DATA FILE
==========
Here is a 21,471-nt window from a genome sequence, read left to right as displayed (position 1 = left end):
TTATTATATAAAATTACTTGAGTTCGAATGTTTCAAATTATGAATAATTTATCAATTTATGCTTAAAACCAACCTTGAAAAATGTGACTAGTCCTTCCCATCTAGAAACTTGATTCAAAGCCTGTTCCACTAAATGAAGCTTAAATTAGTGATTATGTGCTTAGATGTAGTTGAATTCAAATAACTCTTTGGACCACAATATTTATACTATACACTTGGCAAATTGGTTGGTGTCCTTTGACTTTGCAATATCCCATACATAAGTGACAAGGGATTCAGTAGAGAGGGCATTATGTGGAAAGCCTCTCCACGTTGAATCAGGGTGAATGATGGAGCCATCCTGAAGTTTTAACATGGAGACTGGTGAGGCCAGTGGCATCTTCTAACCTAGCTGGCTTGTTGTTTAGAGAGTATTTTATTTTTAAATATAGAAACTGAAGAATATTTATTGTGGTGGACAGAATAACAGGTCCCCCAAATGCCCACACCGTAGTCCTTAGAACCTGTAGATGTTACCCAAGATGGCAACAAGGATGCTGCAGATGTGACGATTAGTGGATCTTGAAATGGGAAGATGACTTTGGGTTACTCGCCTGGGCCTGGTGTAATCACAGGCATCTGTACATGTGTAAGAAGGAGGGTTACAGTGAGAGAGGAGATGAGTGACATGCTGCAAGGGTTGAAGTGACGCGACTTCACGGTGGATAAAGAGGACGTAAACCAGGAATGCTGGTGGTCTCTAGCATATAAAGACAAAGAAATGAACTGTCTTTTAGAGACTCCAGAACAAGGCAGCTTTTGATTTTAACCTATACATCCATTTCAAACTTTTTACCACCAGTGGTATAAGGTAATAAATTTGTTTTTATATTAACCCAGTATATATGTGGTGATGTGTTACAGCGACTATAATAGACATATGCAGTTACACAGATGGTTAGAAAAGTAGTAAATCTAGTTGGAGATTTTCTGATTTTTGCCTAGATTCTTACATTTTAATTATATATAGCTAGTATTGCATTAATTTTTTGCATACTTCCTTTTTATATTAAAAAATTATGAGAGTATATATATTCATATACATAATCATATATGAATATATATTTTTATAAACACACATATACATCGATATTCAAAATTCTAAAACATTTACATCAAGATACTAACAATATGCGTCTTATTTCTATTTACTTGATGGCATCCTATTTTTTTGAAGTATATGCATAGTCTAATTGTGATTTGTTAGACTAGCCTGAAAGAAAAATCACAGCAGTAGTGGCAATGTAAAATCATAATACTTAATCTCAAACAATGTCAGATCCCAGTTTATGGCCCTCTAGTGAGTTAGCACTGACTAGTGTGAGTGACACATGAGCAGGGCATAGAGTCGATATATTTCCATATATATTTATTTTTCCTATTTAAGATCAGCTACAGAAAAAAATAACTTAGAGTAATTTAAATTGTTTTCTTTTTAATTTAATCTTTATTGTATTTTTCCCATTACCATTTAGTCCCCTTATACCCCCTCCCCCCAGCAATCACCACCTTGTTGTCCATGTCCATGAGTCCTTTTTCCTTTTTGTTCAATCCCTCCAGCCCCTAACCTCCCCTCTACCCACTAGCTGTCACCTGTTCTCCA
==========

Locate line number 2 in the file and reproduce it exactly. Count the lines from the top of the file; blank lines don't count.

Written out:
TTATTATATAAAATTACTTGAGTTCGAATGTTTCAAATTATGAATAATTTATCAATTTATGCTTAAAACCAACCTTGAAAAATGTGACTAGTCCTTCCCATCTAGAAACTTGATTCAAAGCCTGTTCCACTAAATGAAGCTTAAATTAGTGATTATGTGCTTAGATGTAGTTGAATTCAAATAACTCTTTGGACCACAATATTTATACTATACACTTGGCAAATTGGTTGGTGTCCTTTGACTTTGCAATATCCCATACATAAGTGACAAGGGATTCAGTAGAGAGGGCATTATGTGGAAAGCCTCTCCACGTTGAATCAGGGTGAATGATGGAGCCATCCTGAAGTTTTAACATGGAGACTGGTGAGGCCAGTGGCATCTTCTAACCTAGCTGGCTTGTTGTTTAGAGAGTATTTTATTTTTAAATATAGAAACTGAAGAATATTTATTGTGGTGGACAGAATAACAGGTCCCCCAAATGCCCACACCGTAGTCCTTAGAACCTGTAGATGTTACCCAAGATGGCAACAAGGATGCTGCAGATGTGACGATTAGTGGATCTTGAAATGGGAAGATGACTTTGGGTTACTCGCCTGGGCCTGGTGTAATCACAGGCATCTGTACATGTGTAAGAAGGAGGGTTACAGTGAGAGAGGAGATGAGTGACATGCTGCAAGGGTTGAAGTGACGCGACTTCACGGTGGATAAAGAGGACGTAAACCAGGAATGCTGGTGGTCTCTAGCATATAAAGACAAAGAAATGAACTGTCTTTTAGAGACTCCAGAACAAGGCAGCTTTTGATTTTAACCTATACATCCATTTCAAACTTTTTACCACCAGTGGTATAAGGTAATAAATTTGTTTTTATATTAACCCAGTATATATGTGGTGATGTGTTACAGCGACTATAATAGACATATGCAGTTACACAGATGGTTAGAAAAGTAGTAAATCTAGTTGGAGATTTTCTGATTTTTGCCTAGATTCTTACATTTTAATTATATATAGCTAGTATTGCATTAATTTTTTGCATACTTCCTTTTTATATTAAAAAATTATGAGAGTATATATATTCATATACATAATCATATATGAATATATATTTTTATAAACACACATATACATCGATATTCAAAATTCTAAAACATTTACATCAAGATACTAACAATATGCGTCTTATTTCTATTTACTTGATGGCATCCTATTTTTTTGAAGTATATGCATAGTCTAATTGTGATTTGTTAGACTAGCCTGAAAGAAAAATCACAGCAGTAGTGGCAATGTAAAATCATAATACTTAATCTCAAACAATGTCAGATCCCAGTTTATGGCCCTCTAGTGAGTTAGCACTGACTAGTGTGAGTGACACATGAGCAGGGCATAGAGTCGATATATTTCCATATATATTTATTTTTCCTATTTAAGATCAGCTACAGAAAAAAATAACTTAGAGTAATTTAAATTGTTTTCTTTTTAATTTAATCTTTATTGTATTTTTCCCATTACCATTTAGTCCCCTTATACCCCCTCCCCCCAGCAATCACCACCTTGTTGTCCATGTCCATGAGTCCTTTTTCCTTTTTGTTCAATCCCTCCAGCCCCTAACCTCCCCTCTACCCACTAGCTGTCACCTGTTCTCCA